Newly diagnosed Type 1

Hi All - I’m a newly diagnosed Type 1 diabetic and I’m delighted to find this community. I got diagnosed in late October after experiencing recurrent yeast infections - I went into urgent care, which revealed high glucose in my urine, and a finger stick pegged me at 309 ml/dl. I am a 37 year old woman, very active with a normal BMI and a family history of autoimmune disorders. An A1C of 14+ and GAD antibody test confirmed my Type 1 diagnosis.

In hindsight, I really should have noticed that losing five pounds in quarantine, despite eating everything in sight, was too good to be true :slight_smile: I gained 8 pounds in my first week of starting insulin. I feel much better already.

I’ve had initial meetings with an endocrinologist, diabetes nurse, and nutritionist. The nutritionist was really pushing me to eat more carbs. (I went strict keto after my diagnosis and before getting my insulin, then ate low carb, roughly 50-100 net carbs a day, in my first few weeks). I have been trying to eat higher carb these last few weeks (aiming for 200g net carbs/day), but I’ve noticed poorer sugar control as a result.

I’m currently using Levemir as my long acting, and Humalog for fast acting, along with a Freestyle Libre meter. I just started a new job where I’ll have better health insurance, and so I’ll likely get a Dexcom and possibly a pump early next year.

Everything is a bit overwhelming right now - blood sugar seems to be affected by so many different variables. I’m a bit of a data nerd and very willing to comply with the right diet, but I feel like there’s so much to tackle at once. Every day seems to be an unrepeatable experiment - even my basal insulin needs seem to vary daily with things like my menstrual cycle. I would love any tips from this group on what to tackle first in terms of figuring out my diabetes.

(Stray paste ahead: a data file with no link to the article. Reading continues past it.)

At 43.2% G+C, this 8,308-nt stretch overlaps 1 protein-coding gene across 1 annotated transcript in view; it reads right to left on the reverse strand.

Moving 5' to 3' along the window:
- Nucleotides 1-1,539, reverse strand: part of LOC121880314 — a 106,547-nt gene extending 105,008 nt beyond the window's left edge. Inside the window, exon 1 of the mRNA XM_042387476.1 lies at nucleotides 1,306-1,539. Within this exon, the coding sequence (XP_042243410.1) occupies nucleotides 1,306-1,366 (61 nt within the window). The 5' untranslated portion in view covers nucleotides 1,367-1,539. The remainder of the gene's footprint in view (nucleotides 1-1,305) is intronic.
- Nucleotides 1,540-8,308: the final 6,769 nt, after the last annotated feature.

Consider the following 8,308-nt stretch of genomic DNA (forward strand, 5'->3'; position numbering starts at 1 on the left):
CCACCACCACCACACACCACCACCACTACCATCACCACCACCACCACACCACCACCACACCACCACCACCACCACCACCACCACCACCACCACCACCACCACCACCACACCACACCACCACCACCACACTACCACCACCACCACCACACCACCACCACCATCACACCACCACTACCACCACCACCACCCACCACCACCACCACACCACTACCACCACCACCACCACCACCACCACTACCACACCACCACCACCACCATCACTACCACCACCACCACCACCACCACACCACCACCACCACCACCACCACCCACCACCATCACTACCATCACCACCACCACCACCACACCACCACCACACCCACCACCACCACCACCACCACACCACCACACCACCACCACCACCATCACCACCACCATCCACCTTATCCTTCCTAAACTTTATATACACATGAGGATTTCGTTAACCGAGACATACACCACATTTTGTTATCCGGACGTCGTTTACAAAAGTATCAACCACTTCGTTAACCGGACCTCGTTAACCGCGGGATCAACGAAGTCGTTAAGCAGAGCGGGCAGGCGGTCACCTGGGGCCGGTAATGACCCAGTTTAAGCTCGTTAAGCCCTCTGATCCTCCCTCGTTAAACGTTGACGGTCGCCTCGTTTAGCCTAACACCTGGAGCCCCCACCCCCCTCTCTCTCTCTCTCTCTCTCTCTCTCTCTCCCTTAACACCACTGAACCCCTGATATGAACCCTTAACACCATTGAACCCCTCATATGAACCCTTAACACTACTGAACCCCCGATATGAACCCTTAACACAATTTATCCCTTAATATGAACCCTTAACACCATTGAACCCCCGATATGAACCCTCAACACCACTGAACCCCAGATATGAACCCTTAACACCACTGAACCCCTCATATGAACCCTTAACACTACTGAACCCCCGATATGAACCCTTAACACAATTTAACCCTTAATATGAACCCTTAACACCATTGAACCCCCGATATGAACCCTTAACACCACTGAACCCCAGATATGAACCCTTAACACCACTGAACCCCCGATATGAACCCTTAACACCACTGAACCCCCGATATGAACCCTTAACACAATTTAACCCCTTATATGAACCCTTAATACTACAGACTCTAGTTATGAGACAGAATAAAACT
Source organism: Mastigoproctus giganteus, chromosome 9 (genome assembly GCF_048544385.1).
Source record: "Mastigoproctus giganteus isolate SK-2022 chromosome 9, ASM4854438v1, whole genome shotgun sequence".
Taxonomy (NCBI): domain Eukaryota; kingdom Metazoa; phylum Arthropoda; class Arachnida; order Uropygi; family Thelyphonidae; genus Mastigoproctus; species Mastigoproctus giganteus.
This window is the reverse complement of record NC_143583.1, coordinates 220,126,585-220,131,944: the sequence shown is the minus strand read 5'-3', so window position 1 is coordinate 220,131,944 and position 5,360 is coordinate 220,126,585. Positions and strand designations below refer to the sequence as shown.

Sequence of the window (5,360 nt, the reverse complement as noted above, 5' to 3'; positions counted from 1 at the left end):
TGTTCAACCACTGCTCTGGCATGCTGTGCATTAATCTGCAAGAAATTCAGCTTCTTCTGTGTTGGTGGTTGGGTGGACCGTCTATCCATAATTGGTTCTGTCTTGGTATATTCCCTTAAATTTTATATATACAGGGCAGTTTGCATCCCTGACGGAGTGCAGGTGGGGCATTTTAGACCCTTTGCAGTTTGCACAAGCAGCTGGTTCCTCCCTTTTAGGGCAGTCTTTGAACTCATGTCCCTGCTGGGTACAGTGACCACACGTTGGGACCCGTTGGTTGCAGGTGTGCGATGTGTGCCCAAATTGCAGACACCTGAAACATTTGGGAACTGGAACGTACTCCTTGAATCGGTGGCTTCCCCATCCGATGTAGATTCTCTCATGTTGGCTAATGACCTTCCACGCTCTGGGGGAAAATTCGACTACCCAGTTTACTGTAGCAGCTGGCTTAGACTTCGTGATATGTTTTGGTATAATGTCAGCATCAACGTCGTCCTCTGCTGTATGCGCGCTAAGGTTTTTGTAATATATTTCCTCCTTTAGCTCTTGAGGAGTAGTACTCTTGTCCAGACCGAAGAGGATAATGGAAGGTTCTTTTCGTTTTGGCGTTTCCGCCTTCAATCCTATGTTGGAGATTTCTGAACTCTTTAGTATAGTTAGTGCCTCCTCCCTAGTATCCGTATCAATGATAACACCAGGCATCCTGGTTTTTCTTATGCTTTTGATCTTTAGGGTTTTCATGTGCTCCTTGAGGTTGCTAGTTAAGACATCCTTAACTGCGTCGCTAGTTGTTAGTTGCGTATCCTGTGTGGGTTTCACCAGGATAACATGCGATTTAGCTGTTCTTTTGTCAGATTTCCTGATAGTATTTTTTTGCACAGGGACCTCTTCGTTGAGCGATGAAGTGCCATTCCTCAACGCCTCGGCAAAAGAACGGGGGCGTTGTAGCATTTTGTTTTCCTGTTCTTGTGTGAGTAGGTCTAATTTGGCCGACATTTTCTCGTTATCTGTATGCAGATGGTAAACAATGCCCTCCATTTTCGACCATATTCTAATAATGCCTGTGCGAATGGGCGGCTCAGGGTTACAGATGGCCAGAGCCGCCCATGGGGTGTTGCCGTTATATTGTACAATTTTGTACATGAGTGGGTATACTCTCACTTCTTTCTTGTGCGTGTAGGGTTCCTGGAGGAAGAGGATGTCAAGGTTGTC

I’m old school so I’ve never heard of being told to eat more carbs, what’s the reason for this? I highly suggest getting a Dexcom so you’ll always know what your level is. You can check your BG 15 times a day and you won’t come close to the info a Dexcom provides.

Eat more carbs and less fat is the standard mantra of the majority of nutritionist. It is part of their crusade to rid our diets of what they have deemed to be the evil fats. This is the advice they give to everyone, not just diabetics.

This advice just seems wrong for a diabetic, consuming large amounts of carbs makes controlling blood glucose more difficult for many of us. No one says you must avoid carbs like the plague, make your own choices about how much you wish to consume, taking into account how well you can control the blood glucose that comes with them. Some people do well consuming a normal amount of carbs, others find they must limit them to keep their BG in control.


Hi Lainey!
Sorry to hear about the diagnosis. We’ve all been there though :slight_smile:

I think you’ll see all the T1’s say “WHAT??” to the advice to eat more carbs! Did they say that this was temporary? Perhaps its to keep you safer in case the honeymoon period kicks in unexpectedly?